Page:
Buoyancy foam - what are the options?

Discussion in 'Materials' started by RSD, Jan 3, 2023.

  1. RSD
    Joined: Nov 2022
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    RSD Senior Member

    My knowledge on foams for boats is very limited - all I know is that some foams are suitable but some aren't as they absorb water or induce electrolysis in aluminium boats. Are there any spray expanding foams that are suitable? Ideally ones with good insulation values too!
     
  2. dustman
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    dustman Senior Member

  3. fallguy
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    fallguy Senior Member

    Trapped corrosive water is very bad for aluminum.

    If you are still considering a catamaran; the better way to go is watertight compartments with waterproof venting. Foam can also be used for buoyancy, but one must respect the problems of getting saltwater between foam and hull/framing. This can be managed, at least in smaller vessels, by putting foam in places seawater is unlikely to get to...like underseats or in compartments not directly laying foam on hull.

    Other forum members and professionals have much better knowledge than me, I only know some basics. Aluminum yachts are being made around the world, so someone here will answer better than me.
     
  4. Rumars
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    Rumars Senior Member

    You need what is called a closed cell foam. There are several types available, polystyrene, polyurethane, polyethylene, rubber. Only PU is sprayable, the rest come as rigid or flexible sheets.
    There are several threads here detailing metal boat insulation. For buoyancy only, a few blocks of PS foam strapped to the hull are enough.
     
  5. kapnD
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    kapnD Senior Member

    Brainstorming here, or possibly brain farts!
    Sometimes I get parts shipped in that are in a plastic lined cardboard box with foam blown in to secure/protect the parts.
    This has got me thinking about blowing foam into boat compartments using a plastic bag inside said compartments to isolate it from adhering to the interior. There are corrugated plastic drainage membranes that could be installed against hull surfaces to facilitate some breathing and drainage of condensate.
    Thoughts?
     
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  6. fallguy
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    fallguy Senior Member

    Done all the time in monocoque builds..guys use 4-6 mill plastic. They still limber the boat, sometimes even a bilge pump or just an inspection well.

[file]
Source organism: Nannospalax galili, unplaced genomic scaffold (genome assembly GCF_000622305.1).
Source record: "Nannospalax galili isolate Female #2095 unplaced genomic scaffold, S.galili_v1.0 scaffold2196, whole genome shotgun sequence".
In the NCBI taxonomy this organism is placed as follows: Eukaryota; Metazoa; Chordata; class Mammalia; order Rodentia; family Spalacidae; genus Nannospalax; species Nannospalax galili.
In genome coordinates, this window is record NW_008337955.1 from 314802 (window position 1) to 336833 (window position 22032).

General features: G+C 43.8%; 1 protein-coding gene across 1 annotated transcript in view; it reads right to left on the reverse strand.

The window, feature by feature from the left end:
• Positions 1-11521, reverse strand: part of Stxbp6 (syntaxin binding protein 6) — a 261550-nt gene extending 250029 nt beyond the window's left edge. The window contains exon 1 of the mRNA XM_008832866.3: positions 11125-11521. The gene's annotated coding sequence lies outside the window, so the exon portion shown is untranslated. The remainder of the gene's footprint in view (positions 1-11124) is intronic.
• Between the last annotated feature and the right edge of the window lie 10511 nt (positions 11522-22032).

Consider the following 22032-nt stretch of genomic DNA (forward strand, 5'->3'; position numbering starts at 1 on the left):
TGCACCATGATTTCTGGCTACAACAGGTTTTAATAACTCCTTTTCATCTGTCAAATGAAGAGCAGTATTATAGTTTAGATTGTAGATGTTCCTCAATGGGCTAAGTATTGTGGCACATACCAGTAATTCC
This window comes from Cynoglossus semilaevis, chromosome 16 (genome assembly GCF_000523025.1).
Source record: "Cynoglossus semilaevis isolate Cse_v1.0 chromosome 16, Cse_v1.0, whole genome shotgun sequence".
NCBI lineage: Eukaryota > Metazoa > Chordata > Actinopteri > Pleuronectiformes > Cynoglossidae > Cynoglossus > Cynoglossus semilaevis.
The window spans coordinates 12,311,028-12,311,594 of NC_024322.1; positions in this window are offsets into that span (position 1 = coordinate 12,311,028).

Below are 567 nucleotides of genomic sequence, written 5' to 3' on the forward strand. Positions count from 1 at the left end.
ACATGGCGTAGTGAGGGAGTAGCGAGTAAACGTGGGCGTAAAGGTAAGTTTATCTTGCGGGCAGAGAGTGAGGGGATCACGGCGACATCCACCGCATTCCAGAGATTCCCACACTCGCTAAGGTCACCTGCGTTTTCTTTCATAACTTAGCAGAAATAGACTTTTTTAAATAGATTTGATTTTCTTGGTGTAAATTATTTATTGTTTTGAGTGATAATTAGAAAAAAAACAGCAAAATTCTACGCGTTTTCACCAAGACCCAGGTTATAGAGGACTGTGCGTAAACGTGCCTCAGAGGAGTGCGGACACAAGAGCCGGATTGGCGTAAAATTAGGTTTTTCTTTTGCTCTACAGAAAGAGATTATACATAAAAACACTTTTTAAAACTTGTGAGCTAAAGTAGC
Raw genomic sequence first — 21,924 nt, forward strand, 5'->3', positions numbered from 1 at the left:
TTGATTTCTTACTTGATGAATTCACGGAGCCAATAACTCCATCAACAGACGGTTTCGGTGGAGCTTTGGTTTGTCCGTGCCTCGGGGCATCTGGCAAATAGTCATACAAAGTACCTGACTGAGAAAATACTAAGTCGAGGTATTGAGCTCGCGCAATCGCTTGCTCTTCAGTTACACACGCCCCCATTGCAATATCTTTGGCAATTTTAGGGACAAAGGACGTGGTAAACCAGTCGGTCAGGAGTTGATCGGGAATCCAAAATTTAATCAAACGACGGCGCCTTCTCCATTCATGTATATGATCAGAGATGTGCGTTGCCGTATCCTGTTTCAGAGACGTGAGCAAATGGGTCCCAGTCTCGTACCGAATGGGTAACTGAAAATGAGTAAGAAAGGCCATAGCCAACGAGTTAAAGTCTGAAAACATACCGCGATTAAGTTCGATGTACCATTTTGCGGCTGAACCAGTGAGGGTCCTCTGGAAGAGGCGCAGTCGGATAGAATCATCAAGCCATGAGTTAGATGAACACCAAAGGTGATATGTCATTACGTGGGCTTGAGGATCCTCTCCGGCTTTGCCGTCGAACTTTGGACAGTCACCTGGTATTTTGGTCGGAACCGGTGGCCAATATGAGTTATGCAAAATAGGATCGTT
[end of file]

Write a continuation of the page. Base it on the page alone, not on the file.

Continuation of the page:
Last edited: Jan 4, 2023
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  7. ondarvr
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    ondarvr Senior Member

    Yes, the bagged or wrapped foam has many benefits.
     
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  8. Ike
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    Ike Senior Member

    If you bag the foam you can use almost any type of closed cell foam, preferably 2 lb density (that is one cubic foot of foam weighs two pounds). Bagging keeps the water out so, no problem with water absorption. Also it keeps corrosive fluids, gasoline, bilge cleaners, oils, etc away from the foam. However, if you pick polystyrene, do not use styrofoam. It does not stand up well to shock ad vibration and breaks down into little pieces. There are other polystyrene foams that are mostly used for insulation, that make excellent flotation foam. But if you want two part foams, they are usually polyurethane. As mentioned above, lots of choices.
     
  9. fallguy
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    fallguy Senior Member

    2nd to no expanded foam (beaded foams)

    it will absorb water
     
    Last edited: Jan 5, 2023
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  10. rwatson
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    rwatson Senior Member

    For an "after" analysis of expanded foam in aluminium, try this video at about 12:50


    I've found expanded foam is very heavy.
    One fall-back option is Pool Noodles.
     
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  11. fallguy
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    fallguy Senior Member

    One of my vendors did some testing on closed cell marine buoyancy foam and what he tested is actually not as waterproof as the industry lets on. If the applicator is able to finish it with epoxy or bag it; it is best.
     
  12. tane
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    tane Senior Member

    "...However, if you pick polystyrene, do not use styrofoam...."
    please elaborate which polysterene foams are ok?
     
  13. fallguy
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    fallguy Senior Member

    He means to not use expanded polystyrene (beaded foams). The word choice is problematic because many of us grew up thinking all beaded foam was styrofoam, but afaik modern styrofoam is extruded.

    Beaded or expanded foams have intercellular spaces that will allow ingress and overtime water enters beaded foams and becomes trapped forever.
     
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  14. fallguy
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    fallguy Senior Member


  15. Andrew Kirk
    Joined: Jul 2021
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    Andrew Kirk Pedal boater.

    What about PIR foam? Polyisocyanurate is available in sheets of various thicknesses from 10 mm to 200 mm. It is closed cell and claims to be totally water resistant. It is widely used fir home insulation. Does anyone have any experience or further knowledge?
     
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